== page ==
People who have been formerly incarcerated face many barriers to finding housing and earning a living wage, and often struggle to support themselves and their families. Beginning in January, a program at Ivy Tech Community College aims to improve the quality of life for justice-involved youth and adults.
The year-long program will assist juvenile or adult residents of Marion, Hendricks and Boone counties who have had a felony conviction or other interactions with the criminal justice system by providing them with academic support, wraparound services and more employment opportunities. The initiative is called the “ELEVATE: Change Starts Here.”
A program goal is to reduce the rate of recidivism. In 2020, over 38 percent of incarcerated Hoosiers returned to jail. A recent WFYI investigation found that Indiana Indiana detains and commits youth at a rate that’s about 40 percent above the national average. Michael Martin Drain, program director, said some people released from a jail or a correctional facility may not have a high school diploma or a high school equivalency — an alternative certification to earning a diploma.
“Education is a pathway forward,” Drain said. “We can give someone a job all day long, but if there's no passion and purpose behind that job, then guess what – we're going to have people that are disconnected from our workforce.”
The Ivy Tech initiative will provide educational tools and mentorship to 100 students – four cohorts of 25 people – within a two year period.
Participants will take an assessment to find career fields they’re passionate about as they complete non-credit and credit programming. Participants can pursue career pathways such as welding or apartment maintenance to learn HVAC, plumbing and electrical training skills. But Drain would like to see more students with this background pursue a career in social work or information technology.
A $250,000 grant from the Indianapolis African American Quality of Life Initiative established the program. The college will work in partnership with Indianapolis social services organizations Shepherd Community Center and Public Advocates in Community Re-entry, and American Prison Data Systems, a career readiness organization that works with 19 states.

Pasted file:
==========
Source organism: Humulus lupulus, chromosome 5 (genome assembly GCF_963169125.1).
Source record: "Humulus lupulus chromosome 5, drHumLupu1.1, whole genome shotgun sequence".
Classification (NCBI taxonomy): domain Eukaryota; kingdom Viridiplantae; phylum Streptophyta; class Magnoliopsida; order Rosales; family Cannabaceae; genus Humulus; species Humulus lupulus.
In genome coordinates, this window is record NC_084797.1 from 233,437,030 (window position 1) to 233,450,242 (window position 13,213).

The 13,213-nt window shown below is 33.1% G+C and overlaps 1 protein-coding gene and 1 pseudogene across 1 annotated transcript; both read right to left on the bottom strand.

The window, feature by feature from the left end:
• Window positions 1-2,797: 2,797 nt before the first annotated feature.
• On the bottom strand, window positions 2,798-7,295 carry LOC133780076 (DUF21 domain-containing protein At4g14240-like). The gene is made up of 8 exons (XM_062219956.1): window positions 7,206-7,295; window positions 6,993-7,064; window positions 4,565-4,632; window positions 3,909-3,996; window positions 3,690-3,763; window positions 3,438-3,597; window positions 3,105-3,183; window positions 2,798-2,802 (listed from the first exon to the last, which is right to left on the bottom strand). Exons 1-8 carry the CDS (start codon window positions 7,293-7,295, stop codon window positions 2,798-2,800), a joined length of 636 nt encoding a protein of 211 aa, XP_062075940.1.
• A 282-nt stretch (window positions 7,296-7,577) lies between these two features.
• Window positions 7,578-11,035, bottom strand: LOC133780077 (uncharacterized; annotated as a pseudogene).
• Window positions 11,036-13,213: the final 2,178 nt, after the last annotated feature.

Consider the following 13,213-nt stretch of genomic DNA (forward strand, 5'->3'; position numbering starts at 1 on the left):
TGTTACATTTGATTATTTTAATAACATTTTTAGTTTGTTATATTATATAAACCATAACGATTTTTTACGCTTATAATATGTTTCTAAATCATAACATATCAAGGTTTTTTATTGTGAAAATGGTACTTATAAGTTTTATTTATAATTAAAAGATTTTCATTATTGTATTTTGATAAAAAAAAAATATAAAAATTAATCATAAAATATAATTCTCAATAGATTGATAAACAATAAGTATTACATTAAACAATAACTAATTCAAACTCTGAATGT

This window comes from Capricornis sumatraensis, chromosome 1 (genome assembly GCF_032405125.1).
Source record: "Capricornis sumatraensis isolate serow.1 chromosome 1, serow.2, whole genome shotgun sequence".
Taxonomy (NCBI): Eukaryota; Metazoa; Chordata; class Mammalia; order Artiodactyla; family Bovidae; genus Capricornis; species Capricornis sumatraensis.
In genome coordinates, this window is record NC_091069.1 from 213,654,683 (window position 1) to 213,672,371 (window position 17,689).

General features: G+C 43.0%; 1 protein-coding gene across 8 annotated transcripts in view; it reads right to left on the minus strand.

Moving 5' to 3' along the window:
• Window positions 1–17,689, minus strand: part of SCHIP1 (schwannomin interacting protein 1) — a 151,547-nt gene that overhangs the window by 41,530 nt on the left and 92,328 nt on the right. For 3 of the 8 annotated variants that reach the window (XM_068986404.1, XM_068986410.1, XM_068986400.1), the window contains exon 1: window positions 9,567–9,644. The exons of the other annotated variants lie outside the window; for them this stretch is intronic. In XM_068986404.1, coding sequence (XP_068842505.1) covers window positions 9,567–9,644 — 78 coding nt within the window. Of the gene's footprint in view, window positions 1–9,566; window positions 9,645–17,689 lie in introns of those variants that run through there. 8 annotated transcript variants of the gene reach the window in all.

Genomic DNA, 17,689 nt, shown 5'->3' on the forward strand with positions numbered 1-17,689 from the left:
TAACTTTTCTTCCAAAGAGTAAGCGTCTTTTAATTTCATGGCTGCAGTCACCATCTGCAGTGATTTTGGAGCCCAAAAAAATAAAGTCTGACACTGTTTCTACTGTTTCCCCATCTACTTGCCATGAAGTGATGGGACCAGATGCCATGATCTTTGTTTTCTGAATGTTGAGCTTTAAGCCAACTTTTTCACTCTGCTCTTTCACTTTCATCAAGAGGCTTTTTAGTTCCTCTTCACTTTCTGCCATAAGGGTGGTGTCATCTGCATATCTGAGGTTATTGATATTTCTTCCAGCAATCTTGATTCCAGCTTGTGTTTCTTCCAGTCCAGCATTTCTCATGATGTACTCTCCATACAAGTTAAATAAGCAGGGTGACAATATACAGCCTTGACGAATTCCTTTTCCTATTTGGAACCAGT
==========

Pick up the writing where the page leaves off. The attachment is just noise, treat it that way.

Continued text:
The college’s emergency aid assistance team will also support participants to meet additional needs, such as housing, transportation, food or clothing. They will also work to provide them with health care services, including mental health assessments and drug and alcohol counseling.
‘Where could he work?’
Drain, the program director, previously worked with the state’s Hoosier Initiative for Re-Entry program for seven years. He became involved with this work after Drain helped his brother who was incarcerated for five years.
“Upon his release, there was a huge wake-up call concerning employment for him,” Drain said. “Where could he work? His driver's license was indefinitely suspended when he got out, so then how would he get to work?”
Drain was able to find his brother a position at a supermarket where he could bike to and from work until he was able to get back on his feet. Now Drain wants to support others navigating similar situations and create a community for people to support future cohorts.
“I would love for individuals that have went through the process to be able to come back, teach, talk — not only help our students that are undergoing enrollment, but to also help the campus and university,” Drain said. “To help individuals that are either faculty [or] staff to understand, ‘Hey, these are the barriers that I went through. These are things that could possibly help with new students.”
Community members interested in the program can send an email to firstname.lastname@example.org.
The Indianapolis African American Quality of Life Initiative was created by the Indianapolis Urban League, the African American Coalition of Indianapolis and other organizations. The initiative is funded through a $100 million grant from the Lilly Endowment to provide Black Hoosiers with resources to improve their quality of life in Indianapolis and Marion County.